Mobile City Hospital
U.S. National Register of Historic Places
The former Mobile City Hospital in 2008.
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Location: 900-950 St. Anthony Street
Mobile, Alabama
Coordinates: 30°41′28.37″N 88°3′20.03″W / 30.6912139°N 88.0555639°W / 30.6912139; -88.0555639Coordinates: 30°41′28.37″N 88°3′20.03″W / 30.6912139°N 88.0555639°W / 30.6912139; -88.0555639
Built/Founded: 1830
Architectural style(s): Greek Revival, Other
Governing body: Local
Added to NRHP: February 26, 1970[1]
NRHP Reference#: 70000108[1]

Mobile City Hospital, also known as Old Mobile General Hospital, is a historic Greek Revival hospital building in Mobile, Alabama, United States. It was built in 1830 by Thomas S. James and served as a hospital for the city of Mobile from 1831 until 1966. It was administered for the city by the Sisters of Charity throughout a large part of its history.[2] Residents of the city were treated here during epidemics of yellow fever and during the American Civil War. It was converted to office space after 1966. It was added to the National Register of Historic Places on February 26, 1970.[1] The building is adjacent to the old U.S. Marine Hospital, which is also on the National Register.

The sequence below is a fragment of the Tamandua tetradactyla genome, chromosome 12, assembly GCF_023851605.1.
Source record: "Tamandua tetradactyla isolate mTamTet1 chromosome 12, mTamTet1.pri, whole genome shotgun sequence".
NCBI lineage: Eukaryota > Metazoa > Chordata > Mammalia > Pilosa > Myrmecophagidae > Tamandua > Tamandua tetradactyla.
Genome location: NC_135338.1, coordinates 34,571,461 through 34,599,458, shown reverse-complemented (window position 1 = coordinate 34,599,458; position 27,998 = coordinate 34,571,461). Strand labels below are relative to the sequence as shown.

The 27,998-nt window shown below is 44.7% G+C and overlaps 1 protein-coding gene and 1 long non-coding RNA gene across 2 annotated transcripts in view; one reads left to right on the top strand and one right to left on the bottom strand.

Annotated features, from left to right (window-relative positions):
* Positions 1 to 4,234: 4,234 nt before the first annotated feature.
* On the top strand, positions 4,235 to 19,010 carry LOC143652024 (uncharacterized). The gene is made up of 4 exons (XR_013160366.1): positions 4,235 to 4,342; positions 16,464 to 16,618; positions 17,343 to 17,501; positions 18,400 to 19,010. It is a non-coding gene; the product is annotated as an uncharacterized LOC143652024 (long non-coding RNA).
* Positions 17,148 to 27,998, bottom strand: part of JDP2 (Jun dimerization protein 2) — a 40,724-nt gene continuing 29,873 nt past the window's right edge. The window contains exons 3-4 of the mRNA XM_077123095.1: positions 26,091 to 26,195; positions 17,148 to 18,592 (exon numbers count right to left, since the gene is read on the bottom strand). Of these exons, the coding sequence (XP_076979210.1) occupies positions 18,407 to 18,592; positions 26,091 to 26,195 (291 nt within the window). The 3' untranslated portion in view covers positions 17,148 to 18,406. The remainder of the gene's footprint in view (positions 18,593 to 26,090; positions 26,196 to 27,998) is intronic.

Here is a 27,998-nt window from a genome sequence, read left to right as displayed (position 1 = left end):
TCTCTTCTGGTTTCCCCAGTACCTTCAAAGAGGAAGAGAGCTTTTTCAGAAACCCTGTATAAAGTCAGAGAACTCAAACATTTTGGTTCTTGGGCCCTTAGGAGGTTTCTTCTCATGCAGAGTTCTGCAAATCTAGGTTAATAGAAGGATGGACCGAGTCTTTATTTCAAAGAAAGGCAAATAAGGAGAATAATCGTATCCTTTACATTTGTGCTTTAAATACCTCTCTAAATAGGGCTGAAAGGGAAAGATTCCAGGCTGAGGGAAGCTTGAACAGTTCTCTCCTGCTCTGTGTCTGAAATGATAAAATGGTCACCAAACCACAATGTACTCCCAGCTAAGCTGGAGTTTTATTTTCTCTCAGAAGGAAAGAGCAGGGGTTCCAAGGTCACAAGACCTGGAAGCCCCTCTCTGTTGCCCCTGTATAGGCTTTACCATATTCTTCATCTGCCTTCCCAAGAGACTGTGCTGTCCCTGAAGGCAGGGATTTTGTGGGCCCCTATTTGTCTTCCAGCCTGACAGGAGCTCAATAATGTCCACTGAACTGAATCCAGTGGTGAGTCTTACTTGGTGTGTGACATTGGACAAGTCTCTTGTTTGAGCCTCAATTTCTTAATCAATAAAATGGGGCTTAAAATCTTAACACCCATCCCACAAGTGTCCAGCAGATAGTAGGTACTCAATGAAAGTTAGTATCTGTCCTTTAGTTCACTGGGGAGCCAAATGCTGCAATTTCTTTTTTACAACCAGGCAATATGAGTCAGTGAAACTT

Description[edit | edit source]

The building is stuccoed brick, with two stories over a raised basement. It features a long colonnaded front facade with a central projecting hexastyle portico supported by full-height Doric columns carrying a full entablature and parapet across the front of building. The rooms open onto two levels of galleries behind the colonnade.[1]

References[edit | edit source]

  1. 1.0 1.1 1.2 1.3 "National Register Information System". National Register of Historic Places. National Park Service. 2007-01-23. 
  2. ""Historic Markers of the City of Mobile: Warren Street to Ann Street"". "University of south Alabama Archives". Retrieved 2008-03-07. 

Template:NRHP in Mobile, Alabama

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